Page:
U.S. District Judge Richard Haik will sentence former Assistant District Attorney J. Floyd Johnson Wednesday at 9 a.m., bringing an end to a federal probe first reported by The Independent Weekly in February 2010. Guilty of tax evasion, Johnson faces up to five years in prison, a $100,000 fine, and a mandatory minimum term of not less than two years and not more than three years supervised release following confinement. Legal experts consulted by this newspaper say he is likely to do time.
Johnson, then 50, pleaded guilty Nov. 10, 2010, to one count of tax evasion. In July of that year, while still a prosecutor with 15th Judicial District Attorney Mike Harson’s office, he was charged in a bill of information with the single count and resigned from the DA’s office shortly thereafter. The disgraced prosecutor, who had been with the DA’s office for 15 years when he resigned in July, was making about $83,000 for the full-time position.
Johnson was charged with a single count despite that court records show he knowingly failed to file income tax returns for the years 2003-2008.
As part of his tax evasion scheme, Johnson concealed ownership of a home, lying to federal investigators about it. According to court documents, Johnson told investigators that his north Lafayette property at 206 Woodrich Lane, pictured below, belonged to his brother.
Because Johnson notified officials of his intention to plead guilty in a timely fashion, which allowed the government to avoid the expense of preparing for trial, he will get a “one-point reduction in his offense level should that offense level be 16 or greater,” according to the plea agreement filed in court.
The Louisiana Supreme Court issued an interim suspension of Johnson’s law license Dec. 10.
Close legal observers say the fact that he was an officer of the court charged with seeking punishment for those who broke the law — in particular the lead prosecutor in drug cases — does not bode well for him at sentencing. It is widely speculated that the investigation was not triggered by a tax matter related to the IRS but by law enforcement officials’ complaints about Johnson’s record on drug prosecutions, including drug cases he chose not to prosecute and his decisions to reduce charges.
As part of the presentence investigation, the government turned over all evidence developed in the case; presumably, that would include information on how and why the case was initiated.
Read more here.
Law enforcement agencies are participating in a "Louisiana Heroin Summit," designed to address the recent rise in heroin use and drug-related deaths around the state.
State education officials are preparing to release performance scores for public schools and public school districts.
Saints coach Sean Payton is starting a new week by emphasizing, repeatedly, the many good things he noticed during New Orleans' latest loss.
Tuesday's Blogs from the Bog!
Oscar de la Renta dies; Pistorius sentenced; World Series begins and more national and international news for Tuesday, October 21, 2014.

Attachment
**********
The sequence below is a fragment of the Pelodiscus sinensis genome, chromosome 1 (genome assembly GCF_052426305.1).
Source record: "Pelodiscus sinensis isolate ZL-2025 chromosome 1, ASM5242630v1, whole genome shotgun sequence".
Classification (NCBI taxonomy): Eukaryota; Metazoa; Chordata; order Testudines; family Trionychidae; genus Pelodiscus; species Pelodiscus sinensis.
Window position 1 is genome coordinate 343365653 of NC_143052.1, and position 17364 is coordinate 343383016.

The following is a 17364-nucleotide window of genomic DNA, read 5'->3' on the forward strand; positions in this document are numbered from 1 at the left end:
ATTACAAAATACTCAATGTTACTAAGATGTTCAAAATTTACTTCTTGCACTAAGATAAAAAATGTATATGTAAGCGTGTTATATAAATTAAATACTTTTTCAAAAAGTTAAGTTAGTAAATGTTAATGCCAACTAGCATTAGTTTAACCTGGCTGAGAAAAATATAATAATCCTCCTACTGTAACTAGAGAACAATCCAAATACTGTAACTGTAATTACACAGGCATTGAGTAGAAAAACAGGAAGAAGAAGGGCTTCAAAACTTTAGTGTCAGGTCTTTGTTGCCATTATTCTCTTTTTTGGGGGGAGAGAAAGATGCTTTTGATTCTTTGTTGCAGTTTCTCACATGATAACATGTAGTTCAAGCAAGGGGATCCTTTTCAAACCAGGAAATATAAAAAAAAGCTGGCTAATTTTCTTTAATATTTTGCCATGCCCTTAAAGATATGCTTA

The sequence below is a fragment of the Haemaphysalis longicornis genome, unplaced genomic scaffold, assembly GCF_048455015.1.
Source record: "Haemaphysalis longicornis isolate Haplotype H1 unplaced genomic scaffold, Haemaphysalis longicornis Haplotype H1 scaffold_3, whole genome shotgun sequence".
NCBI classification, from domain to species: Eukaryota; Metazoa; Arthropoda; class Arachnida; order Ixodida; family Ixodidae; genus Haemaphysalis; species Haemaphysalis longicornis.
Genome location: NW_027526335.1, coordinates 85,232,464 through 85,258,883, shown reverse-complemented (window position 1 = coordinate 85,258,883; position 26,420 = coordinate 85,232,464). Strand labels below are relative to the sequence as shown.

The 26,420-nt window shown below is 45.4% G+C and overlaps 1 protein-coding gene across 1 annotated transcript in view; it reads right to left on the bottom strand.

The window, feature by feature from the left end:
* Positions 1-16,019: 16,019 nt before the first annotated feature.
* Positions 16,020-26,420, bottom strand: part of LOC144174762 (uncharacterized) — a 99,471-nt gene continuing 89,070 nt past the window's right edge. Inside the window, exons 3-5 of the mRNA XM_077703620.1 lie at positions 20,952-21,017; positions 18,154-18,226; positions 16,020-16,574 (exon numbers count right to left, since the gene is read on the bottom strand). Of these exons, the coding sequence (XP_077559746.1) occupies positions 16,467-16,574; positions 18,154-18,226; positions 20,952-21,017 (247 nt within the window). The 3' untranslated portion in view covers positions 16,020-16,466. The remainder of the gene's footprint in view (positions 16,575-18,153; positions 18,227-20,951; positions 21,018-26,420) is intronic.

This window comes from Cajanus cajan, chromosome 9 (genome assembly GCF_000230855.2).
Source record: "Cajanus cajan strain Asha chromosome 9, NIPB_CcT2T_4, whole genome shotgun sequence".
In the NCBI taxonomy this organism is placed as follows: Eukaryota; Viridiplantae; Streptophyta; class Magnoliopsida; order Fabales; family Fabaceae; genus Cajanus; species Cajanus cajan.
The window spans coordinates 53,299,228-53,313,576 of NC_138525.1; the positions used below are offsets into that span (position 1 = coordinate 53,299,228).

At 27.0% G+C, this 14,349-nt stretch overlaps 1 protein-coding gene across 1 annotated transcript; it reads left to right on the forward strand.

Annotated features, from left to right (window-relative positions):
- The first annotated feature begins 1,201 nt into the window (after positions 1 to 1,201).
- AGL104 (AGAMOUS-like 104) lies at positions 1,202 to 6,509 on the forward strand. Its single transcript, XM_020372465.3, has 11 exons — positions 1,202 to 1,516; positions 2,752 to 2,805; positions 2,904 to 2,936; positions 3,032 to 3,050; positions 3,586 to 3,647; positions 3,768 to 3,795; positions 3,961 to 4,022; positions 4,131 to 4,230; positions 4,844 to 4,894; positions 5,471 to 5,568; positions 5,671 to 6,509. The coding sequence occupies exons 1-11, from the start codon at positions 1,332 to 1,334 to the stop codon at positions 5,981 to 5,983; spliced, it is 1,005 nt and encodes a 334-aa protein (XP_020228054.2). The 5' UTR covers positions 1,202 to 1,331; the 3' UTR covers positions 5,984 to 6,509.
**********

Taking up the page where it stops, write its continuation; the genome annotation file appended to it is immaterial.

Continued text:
We will be offering our recommendations on the constitutional amendments tomorrow.
The justices did not comment in leaving in place lower court rulings that dismissed the lawsuits against BP and other companies involved in the worst U.S. offshore oil spill.
White registration is down by 7,700 voters while black registration has shot up by 7,100 voters.
Even though it had been rumored for months, U.S. Sen. Mary Landrieu finally pulled the trigger recently on a major campaign shakeup that moved control over to a few Big Easy insiders.
Louisiana's health department says it will seek law changes to stop billing sexual assault victims for exams and tests.
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Saints tight end Jimmy Graham said Friday he expects his playing status in Detroit to be decided by coach Sean Payton on Sunday, shortly before the game.
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Former President Bill Clinton, the Democratic Party's most popular surrogate this fall, is heading to Louisiana early next week for a campaign rally with U.S. Sen. Mary Landrieu.
Time and again you hear people say DA Mike Harson is unbeatable because he's doled out political favors over the past 20 years. But a new lawsuit could end that speculation.
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Practicing without limitations on Wednesday, running back Mark Ingram looked ready to return to a New Orleans offense that once again ranks among the NFL's best when the Saints play at Detroit on Sunday.
It’s been decided: Superintendents of Louisiana’s public school system will retain the controversial powers granted by Act 1 of the 2012 session.
Louisiana Treasurer John Kennedy has a bone to pick with the Jindal administration, which recently — surprise! — announced that the state ended the most recent budget year with a $178.5 million dollar surplus.
The messaging battle, however, isn't tied to individual campaign accounts. Third-party groups have poured millions of dollars into advertising.
With her political future in jeopardy, Sen. Mary Landrieu is turning to a natural constituent base in her re-election bid.
Terrance Broadway threw for a touchdown and rushed for 113 yards to lead Louisiana-Lafayette to a 34-10 victory over Texas State on Tuesday night.